In an awards season dominated by zoom glitches and winners sharing the screen with family, friends and beautiful dogs named Ziggy, the Oscars has decided it’s against it.
According to a report in Variety, the Academy Awards have written to nominees to let them know there will be no zoom acceptance speeches allowed at the April 25 (April 26, Australian time) ceremony in Los Angeles.
In order words, if you’re not there in person when your name is called, you don’t get to patch in from the other side of the world for your moment under the spotlight. You’ll get a “So and so couldn’t be here tonight and we accept this award on their behalf”.
The Oscars’ stance is in stark contrast to the award ceremonies of the past 12 months that have been conducted primarily virtually, with varying degrees of success. Perhaps it’s fearful of a repeat of the Golden Globes which had numerous audio glitches, had muted and then cut-off Daniel Kaluuya and cut back early from ad breaks to the announcer ramping up the small audience to applause.
Or perhaps, the Oscars are more concerned about Golden Globes’ dismal TV broadcast ratings this year.
Even with those production risks, it seems like an unreasonable rule to mandate during a global pandemic when widespread travel restrictions and high infection rates are still the norm in many parts of the world.
Many of the nominees this year are based outside of California. For example, if double nominee Sacha Baron Cohen, up for an Adapted Screenplay award for Borat Subsequent Moviefilm and Best Supporting Actor for The Trial of the Chicago 7, wanted to be present if he won, he would need to fly to Los Angeles from Sydney, where he is now based, and then quarantine in a hotel for two weeks on his return.
And if Baron Cohen makes the trip over and lose both categories, he wouldn’t even have a little gold statue for company while locked down.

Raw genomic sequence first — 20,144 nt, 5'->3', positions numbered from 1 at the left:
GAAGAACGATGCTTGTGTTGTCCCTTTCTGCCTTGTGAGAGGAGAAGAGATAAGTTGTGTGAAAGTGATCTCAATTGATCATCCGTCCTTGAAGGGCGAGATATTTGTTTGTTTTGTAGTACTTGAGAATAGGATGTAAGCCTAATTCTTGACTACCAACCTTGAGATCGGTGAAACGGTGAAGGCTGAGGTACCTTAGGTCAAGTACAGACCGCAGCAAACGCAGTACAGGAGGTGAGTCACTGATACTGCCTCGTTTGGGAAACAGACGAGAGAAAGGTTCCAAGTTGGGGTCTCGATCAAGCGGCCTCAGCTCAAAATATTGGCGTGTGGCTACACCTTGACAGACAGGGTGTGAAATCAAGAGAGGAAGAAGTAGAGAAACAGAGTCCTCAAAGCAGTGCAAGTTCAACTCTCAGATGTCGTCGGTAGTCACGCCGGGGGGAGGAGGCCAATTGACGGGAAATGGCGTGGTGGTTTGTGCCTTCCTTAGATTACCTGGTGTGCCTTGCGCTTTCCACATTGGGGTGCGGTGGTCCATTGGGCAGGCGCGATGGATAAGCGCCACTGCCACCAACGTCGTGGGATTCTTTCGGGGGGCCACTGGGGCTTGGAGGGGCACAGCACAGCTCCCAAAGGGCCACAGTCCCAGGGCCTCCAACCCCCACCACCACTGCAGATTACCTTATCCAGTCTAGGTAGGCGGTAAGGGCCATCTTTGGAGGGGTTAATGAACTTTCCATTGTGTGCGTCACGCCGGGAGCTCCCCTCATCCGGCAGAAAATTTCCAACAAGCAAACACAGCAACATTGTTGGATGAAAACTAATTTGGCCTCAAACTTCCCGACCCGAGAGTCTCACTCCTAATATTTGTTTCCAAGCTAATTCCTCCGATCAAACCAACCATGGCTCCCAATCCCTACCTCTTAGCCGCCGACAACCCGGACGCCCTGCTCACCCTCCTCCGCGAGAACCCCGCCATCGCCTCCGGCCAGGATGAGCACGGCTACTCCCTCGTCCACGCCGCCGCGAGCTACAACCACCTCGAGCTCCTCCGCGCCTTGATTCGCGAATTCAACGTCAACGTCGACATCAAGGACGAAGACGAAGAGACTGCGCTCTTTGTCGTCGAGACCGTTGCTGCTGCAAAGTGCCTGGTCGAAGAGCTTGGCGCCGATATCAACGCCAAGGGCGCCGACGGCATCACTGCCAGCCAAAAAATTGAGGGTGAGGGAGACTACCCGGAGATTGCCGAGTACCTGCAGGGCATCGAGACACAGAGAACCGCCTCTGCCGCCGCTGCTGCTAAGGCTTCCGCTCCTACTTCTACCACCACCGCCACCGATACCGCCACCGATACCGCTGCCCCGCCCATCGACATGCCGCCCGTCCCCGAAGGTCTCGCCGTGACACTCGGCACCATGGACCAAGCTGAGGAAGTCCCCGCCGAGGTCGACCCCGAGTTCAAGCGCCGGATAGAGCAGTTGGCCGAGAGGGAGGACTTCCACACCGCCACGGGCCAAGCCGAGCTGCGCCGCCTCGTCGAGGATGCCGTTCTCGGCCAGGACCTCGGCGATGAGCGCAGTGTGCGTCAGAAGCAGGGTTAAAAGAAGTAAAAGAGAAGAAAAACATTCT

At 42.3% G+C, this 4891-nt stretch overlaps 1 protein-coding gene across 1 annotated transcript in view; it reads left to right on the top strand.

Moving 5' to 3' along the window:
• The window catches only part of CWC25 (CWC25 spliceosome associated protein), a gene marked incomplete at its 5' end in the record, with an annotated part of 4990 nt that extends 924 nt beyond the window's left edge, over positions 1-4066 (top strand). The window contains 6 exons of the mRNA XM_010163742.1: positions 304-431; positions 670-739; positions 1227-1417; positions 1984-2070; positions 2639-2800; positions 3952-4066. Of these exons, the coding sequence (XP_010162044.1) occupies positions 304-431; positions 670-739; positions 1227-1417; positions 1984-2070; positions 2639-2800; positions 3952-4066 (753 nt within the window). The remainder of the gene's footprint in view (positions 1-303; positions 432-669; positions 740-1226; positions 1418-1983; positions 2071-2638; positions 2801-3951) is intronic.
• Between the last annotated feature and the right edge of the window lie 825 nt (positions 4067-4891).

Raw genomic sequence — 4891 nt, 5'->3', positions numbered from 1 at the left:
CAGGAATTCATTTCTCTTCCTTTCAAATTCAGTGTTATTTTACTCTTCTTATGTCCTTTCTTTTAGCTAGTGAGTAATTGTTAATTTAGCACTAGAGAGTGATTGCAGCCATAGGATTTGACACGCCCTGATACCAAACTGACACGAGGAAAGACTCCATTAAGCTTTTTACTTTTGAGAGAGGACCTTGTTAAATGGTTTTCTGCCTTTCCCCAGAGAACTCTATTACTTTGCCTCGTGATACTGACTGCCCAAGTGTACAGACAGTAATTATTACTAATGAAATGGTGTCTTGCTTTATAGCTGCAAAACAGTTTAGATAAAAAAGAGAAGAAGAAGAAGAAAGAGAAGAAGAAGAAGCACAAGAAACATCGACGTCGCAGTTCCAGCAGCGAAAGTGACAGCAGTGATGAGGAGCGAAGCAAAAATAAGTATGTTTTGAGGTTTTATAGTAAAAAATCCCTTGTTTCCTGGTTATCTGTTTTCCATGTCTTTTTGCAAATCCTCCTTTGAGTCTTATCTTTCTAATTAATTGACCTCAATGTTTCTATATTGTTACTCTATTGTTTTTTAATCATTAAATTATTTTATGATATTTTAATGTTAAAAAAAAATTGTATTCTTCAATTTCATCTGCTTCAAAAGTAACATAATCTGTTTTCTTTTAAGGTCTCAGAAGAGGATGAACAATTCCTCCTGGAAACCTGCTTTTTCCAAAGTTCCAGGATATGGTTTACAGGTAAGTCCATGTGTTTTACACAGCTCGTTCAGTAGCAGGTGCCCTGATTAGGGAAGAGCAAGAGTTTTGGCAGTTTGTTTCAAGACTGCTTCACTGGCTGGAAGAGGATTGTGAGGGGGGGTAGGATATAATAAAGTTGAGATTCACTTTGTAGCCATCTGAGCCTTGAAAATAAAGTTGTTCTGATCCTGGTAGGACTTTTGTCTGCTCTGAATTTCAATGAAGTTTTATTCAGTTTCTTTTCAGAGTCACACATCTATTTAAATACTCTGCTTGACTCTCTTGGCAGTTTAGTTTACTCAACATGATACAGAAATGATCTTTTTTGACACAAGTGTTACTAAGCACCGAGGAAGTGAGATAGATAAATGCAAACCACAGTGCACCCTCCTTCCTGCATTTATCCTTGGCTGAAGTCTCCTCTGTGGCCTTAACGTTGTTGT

Many of those nominated for their work on contender Promising Young Woman, including Carey Mulligan and director and writer Emerald Fennell are based in the UK. Meanwhile Another Round director Thomas Vinterberg, nominated in Best Director and Best International Feature, is based in Denmark and The Father director Florian Zeller, nominated in Adapted Screenplay, lives in Paris.
The no zoom decision came down in a letter from the ceremony’s producers, director Steven Soderbergh, Jesse Collins and Stacey Sher.
Variety reported the trio had written: “We are going to great lengths to provide a safe and enjoyable evening for all of you in person, as well as for all the millions of film fans around the world, and we feel the virtual thing will diminish those efforts.”
Those “great lengths” include on-site testing capabilities and a COVID safety team.
The letter also outlined the dress code can be formal but it can’t be casual. So, no tie-dye hoodies allowed.
The ceremony will be held at Los Angeles’ Union Station, a more “intimate” location than its usual home of the Dolby Theatre, although some show elements will still take place at the Dolby. The Academy has yet to announce a host.
This year’s crop of nominations include a diverse group including nine performers from culturally diverse backgrounds and two women – Emerald Fennell and Chloe Zhao – nominated in the Best Director category.
Mank leads with the most nominations at 10 nods but Nomadland is, for the moment, considered the frontrunner for Best Picture.
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